A police officer has blamed the government for instilling a climate of suspicion surrounding photographers but insists police should be allowed to get on with their jobs.rnrnrnrnrnrn

PCSO

Picture: Police deal with a minor incident during a protest organised by photographers in Trafalgar Square on 23 January Photo: Chris Cheesman

A police officer has blamed the government for instilling a climate of suspicion surrounding photographers but insists police should be allowed to get on with their jobs.

‘It has been drummed into us that there is no specific profile for a terrorist so, therefore, any member of the public, in theory, could be a suspect if they are photographing iconic sites,’ wrote the ‘junior officer’ in a letter sent to the Bureau of Freelance Photographers (BFP).

The officer, who declined to be named, hit back at criticism levelled against ‘junior officers’ and Police Community Support Officers (PCSOs) over their use of controversial anti-terror stop-and-search laws.

He claimed that police on the beat find themselves in a ‘Catch-22’ situation.

‘Picture this: the government, in response to terrorist attacks produce an ill-thought out piece of legislation that requires officers to account for every person they speak to, irrespective of what the incident is,’ wrote the officer in this month’s BFP Market Newsletter.

The officer added: ‘The government has a requirement to show they are getting value for money from police forces up and down the country and therefore they are under pressure to show they are hitting government-based targets on stop-and-account. Simply put, Plod on the street is told to produce x amounts of “stops” every week/month to hit the targets.’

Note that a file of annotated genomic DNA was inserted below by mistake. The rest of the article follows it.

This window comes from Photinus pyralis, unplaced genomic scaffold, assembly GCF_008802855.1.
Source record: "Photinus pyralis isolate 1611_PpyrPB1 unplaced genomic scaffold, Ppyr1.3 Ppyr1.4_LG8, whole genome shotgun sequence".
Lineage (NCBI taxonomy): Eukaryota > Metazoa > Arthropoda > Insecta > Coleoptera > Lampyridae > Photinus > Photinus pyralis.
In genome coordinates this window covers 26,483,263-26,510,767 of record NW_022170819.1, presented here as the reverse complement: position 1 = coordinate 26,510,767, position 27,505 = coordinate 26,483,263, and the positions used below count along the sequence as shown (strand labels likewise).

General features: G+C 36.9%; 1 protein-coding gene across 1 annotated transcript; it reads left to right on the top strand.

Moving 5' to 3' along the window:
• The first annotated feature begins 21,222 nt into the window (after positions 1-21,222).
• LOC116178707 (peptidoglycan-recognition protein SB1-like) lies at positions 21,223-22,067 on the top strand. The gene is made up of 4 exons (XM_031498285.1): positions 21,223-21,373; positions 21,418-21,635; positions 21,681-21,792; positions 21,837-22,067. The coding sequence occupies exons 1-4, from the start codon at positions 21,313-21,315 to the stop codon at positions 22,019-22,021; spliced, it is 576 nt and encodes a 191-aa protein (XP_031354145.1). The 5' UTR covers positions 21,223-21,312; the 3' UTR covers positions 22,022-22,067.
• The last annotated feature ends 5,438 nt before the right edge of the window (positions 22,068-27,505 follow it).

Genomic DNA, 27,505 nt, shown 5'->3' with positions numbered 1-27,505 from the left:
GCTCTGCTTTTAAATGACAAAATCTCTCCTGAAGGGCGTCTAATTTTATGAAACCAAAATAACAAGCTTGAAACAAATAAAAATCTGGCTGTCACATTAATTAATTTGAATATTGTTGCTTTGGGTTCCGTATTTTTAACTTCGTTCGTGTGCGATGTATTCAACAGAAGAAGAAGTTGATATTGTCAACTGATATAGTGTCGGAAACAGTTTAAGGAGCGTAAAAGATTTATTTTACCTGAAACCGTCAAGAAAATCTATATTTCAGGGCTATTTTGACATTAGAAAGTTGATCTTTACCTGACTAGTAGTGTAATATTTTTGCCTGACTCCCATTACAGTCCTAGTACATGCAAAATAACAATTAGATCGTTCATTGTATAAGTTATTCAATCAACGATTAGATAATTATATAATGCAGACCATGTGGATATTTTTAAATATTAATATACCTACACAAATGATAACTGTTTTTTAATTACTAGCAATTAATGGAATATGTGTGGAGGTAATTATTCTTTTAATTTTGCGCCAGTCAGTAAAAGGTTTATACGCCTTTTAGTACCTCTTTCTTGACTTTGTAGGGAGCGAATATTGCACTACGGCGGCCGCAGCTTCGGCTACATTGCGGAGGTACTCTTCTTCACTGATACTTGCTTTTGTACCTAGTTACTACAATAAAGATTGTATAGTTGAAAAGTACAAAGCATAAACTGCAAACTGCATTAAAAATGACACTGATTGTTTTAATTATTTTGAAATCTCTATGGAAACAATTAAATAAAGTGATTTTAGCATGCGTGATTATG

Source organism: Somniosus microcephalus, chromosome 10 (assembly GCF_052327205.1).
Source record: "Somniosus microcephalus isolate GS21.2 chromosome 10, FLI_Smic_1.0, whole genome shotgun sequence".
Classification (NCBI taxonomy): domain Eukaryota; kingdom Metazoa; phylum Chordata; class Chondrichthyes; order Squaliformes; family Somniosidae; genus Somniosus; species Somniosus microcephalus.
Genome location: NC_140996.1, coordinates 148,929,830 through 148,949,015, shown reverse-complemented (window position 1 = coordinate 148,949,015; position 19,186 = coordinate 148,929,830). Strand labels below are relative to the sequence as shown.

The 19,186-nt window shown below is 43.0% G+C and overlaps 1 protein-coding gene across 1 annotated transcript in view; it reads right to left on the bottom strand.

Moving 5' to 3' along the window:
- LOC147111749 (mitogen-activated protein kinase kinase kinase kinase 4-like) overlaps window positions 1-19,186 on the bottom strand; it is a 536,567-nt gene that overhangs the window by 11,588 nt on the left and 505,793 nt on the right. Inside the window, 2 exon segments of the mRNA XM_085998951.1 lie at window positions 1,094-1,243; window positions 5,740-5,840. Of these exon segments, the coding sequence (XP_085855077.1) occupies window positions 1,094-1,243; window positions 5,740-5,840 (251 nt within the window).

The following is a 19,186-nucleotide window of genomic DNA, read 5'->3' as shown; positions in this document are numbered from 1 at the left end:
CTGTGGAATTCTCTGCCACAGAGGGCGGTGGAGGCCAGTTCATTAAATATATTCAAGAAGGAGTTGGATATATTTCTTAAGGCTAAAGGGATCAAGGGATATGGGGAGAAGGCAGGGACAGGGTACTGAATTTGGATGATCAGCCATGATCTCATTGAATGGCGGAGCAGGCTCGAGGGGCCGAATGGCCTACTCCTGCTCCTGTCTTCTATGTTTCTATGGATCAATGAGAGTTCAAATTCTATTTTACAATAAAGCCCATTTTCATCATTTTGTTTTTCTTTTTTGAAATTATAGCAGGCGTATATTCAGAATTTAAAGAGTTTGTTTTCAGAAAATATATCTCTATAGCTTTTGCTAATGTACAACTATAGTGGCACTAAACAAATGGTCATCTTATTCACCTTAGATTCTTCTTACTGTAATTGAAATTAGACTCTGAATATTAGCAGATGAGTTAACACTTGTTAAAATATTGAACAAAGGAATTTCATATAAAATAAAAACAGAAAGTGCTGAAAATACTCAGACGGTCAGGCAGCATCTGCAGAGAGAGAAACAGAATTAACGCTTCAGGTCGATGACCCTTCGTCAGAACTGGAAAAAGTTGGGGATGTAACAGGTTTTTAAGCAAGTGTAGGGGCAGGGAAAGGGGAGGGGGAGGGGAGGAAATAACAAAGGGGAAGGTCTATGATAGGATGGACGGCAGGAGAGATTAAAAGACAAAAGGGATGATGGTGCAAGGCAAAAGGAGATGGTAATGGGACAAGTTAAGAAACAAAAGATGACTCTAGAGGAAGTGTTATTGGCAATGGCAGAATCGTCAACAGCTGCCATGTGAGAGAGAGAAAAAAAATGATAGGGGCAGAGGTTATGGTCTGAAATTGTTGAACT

The officer also expressed dismay that senior police officers feel ’embarrassed and depressed’ over ‘misuse of the powers’ and urged police chiefs to lobby for a change in government policy, ‘instead of chasing figures and hitting targets’.

‘As a junior officer and an amateur photographer I sit on both sides of the fence and sympathise with both sides. Yes, it’s not nice to be stopped by police for taking what we consider innocent photos, but as the cop doesn?t know us and our intentions, who are we to criticise him when he is doing his job?’

Responding to the claims, the BFP described the letter as ‘revealing’.

‘Quite simply, the police are under pressure to treat us all as potential suspects,’ states the BFP’s leader article.

‘It may only be a few officers who are guilty of using the law maliciously, yet it is obvious that photographers will continue to be seen as a convenient easy target as long as the police have their own government-imposed targets to meet.

‘And there remains the problem of those ill-informed, or ill-trained officers – for the most part PCSOs – who simply haven’t a clue how to use the powers they have in a sensible and commonsense manner.’

Full details appear in the February edition of the BFP’s Market Newsletter.

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